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Re: Amateurs was Re: XBL in document fragments

From: Chris Lilley <chris@w3.org>
Date: Mon, 25 Oct 2004 18:39:09 +0200
Message-ID: <1493179303.20041025183909@w3.org>
To: Jonathan Chetwynd <j.chetwynd@btinternet.com>
Cc: Jon Ferraiolo <jon.ferraiolo@adobe.com>, www-svg@w3.org, Jim Ley <jim@jibbering.com>

On Monday, October 25, 2004, 10:17:26 AM, Jonathan wrote:

JC> However could you please expand on this reply* which might seem highly
JC> offensive to some.

Jonathon,

First, please chill a little before re-reading Jons comment in its
original context.

JC> I imagine that you wouldn't wish to be perceived as considering that
JC> pre-literate population has no right, desire or ability to publish.
JC> Yet it is evidently clear that at the present time they don't have the
JC> appropriate tools and mechanisms.
JC> perhaps you could describe how you personally, or Adobe are engaging
JC> with the community of 'amateurs' and the pre-literate to meet their 
JC> needs.

This is a strawman argument. You attempt to join two disparate
communities, not-very-good programmers and the pre-literate, then
pretend Jon was primarily addressing, even attacking, the second group.

JC> people who are pre-literate face many problems engaging with the web.

Yes they do; note that nothing Jon said had any bearing on this group.

JC> SVG and sXBL have the potential to help, however this means everyone,
JC> and I mean everyone engaging with those less able than themselves, in a
JC> particular field or endeavour.

You miss the entire point. Previously, using scripting in SVG meant that
one person coded something up, and only people at the same level of
coding skill could re-use, modify, or integrate this for a different
purpose.

sXBL allows components to be created which are robust and self
contained. Furthermore it allows those components to automatically bind
to declarative markup, and to be used in combination. Two different
programmers can create components, without ever talking to each other or
planning their designs together, and a third person - a non programmer,
certainly not a professional programmer - can take those components and
use them *in combination* without necessarily understanding how they work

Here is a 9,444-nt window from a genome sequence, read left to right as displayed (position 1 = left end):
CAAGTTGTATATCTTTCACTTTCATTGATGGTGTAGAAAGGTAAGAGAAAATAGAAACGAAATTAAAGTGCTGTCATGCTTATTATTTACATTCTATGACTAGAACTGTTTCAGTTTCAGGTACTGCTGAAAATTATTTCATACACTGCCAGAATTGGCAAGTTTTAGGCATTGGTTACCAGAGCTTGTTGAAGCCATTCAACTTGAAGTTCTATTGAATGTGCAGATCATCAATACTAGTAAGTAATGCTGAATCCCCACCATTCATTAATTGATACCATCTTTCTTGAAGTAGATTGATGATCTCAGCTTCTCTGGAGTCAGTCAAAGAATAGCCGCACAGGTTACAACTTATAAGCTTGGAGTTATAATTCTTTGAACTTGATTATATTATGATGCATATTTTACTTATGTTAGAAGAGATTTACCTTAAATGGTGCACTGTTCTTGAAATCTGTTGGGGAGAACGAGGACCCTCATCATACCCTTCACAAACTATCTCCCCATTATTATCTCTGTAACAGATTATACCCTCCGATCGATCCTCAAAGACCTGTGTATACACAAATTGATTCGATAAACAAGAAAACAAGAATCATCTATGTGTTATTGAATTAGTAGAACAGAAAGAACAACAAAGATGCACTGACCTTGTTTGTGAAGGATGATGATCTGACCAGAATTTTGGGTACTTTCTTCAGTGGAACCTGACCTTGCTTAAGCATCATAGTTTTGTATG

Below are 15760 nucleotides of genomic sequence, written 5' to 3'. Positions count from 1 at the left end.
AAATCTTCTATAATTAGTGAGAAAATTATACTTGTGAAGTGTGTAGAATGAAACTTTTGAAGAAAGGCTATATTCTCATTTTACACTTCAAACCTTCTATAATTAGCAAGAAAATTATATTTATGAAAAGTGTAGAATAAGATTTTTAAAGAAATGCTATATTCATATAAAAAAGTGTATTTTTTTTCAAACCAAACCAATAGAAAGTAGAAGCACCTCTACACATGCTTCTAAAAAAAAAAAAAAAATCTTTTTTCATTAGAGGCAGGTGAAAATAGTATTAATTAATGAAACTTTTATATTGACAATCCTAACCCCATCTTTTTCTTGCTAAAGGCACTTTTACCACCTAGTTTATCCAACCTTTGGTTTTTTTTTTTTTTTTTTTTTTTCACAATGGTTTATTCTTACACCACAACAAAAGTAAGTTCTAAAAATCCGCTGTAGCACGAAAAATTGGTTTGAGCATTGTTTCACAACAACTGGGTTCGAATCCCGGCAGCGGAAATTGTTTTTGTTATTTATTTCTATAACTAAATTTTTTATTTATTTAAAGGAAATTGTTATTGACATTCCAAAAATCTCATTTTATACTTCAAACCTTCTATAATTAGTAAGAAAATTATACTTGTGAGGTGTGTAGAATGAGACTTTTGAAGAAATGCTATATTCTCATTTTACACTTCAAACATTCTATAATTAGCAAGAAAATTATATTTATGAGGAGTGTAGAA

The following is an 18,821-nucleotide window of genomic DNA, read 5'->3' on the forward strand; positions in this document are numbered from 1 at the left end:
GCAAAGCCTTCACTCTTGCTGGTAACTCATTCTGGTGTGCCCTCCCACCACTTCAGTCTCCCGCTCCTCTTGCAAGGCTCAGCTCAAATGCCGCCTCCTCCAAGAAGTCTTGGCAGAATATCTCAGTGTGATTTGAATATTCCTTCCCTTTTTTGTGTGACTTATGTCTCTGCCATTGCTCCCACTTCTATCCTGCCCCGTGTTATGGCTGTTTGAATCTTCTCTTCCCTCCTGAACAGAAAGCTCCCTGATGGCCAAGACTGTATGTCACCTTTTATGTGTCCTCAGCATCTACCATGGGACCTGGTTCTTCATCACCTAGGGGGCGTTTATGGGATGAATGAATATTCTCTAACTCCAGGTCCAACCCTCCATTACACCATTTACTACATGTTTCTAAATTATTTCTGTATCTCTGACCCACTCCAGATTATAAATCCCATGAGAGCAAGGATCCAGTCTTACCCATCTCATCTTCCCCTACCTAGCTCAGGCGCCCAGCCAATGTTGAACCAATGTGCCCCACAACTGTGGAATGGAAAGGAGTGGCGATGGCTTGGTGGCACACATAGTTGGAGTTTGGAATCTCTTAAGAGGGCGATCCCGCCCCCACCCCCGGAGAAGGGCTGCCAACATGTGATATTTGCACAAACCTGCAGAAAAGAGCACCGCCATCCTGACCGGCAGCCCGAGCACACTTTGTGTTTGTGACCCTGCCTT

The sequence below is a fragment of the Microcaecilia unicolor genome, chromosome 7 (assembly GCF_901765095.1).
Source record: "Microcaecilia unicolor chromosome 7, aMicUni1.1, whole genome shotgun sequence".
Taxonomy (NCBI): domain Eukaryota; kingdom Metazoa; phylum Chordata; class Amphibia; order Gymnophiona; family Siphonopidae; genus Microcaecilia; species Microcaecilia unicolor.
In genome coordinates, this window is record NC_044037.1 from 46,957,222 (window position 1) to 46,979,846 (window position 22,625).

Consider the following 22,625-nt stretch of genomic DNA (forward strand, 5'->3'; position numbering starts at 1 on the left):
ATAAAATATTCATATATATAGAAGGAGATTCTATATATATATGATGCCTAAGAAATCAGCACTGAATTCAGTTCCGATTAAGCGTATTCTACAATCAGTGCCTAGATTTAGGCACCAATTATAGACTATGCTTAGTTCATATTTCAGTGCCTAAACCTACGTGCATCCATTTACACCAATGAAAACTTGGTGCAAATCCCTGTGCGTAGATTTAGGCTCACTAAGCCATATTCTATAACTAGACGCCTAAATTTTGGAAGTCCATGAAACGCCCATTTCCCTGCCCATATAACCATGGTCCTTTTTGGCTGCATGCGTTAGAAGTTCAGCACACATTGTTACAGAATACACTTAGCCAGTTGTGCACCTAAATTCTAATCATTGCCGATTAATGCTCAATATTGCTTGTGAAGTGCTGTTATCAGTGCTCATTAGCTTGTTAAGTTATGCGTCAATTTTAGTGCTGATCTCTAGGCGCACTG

under the hood.

They just have to know that to make scrollbars you group things inside
a fo:scrollregion and to make things draggable yuo as i:draggable, and
so on.

Indeed, since people don't have to know how to use them, it implies that
even authoring tools could allow these components to be added i a drag
and drop manner.

All of that is a benefit and makes these sorts of facilities available at a
lower knowledge level. Assuming the components are sufficiently robust;
Jon was arguing against facilities what would make for less robust
components and thus, components that would have been harder to use, more
puzzling to use in combination, required greater programming knowledge
to make work.

None of which has anything to do with people who can't read. Instead,
you took one word out of context 'amateur' and proceeded to blow up.


JC> *On 29 Sep 2004, at 17:59, Jon Ferraiolo wrote:

JC> I think it is much more important to provide a robust facility for 
JC> professional developers who create robust components with all of the
JC> appropriate mutation event handlers to take care of things like 
JC> insertion and deletion of LI elements than it is to create an 
JC> "easy-to-use" mechanism which might allow amateurs to create components
JC> which do not take care of insertion and deletion and thus are not 
JC> robust.





-- 
 Chris Lilley                    mailto:chris@w3.org
 Chair, W3C SVG Working Group
 Member, W3C Technical Architecture Group
Received on Monday, 25 October 2004 16:39:10 UTC

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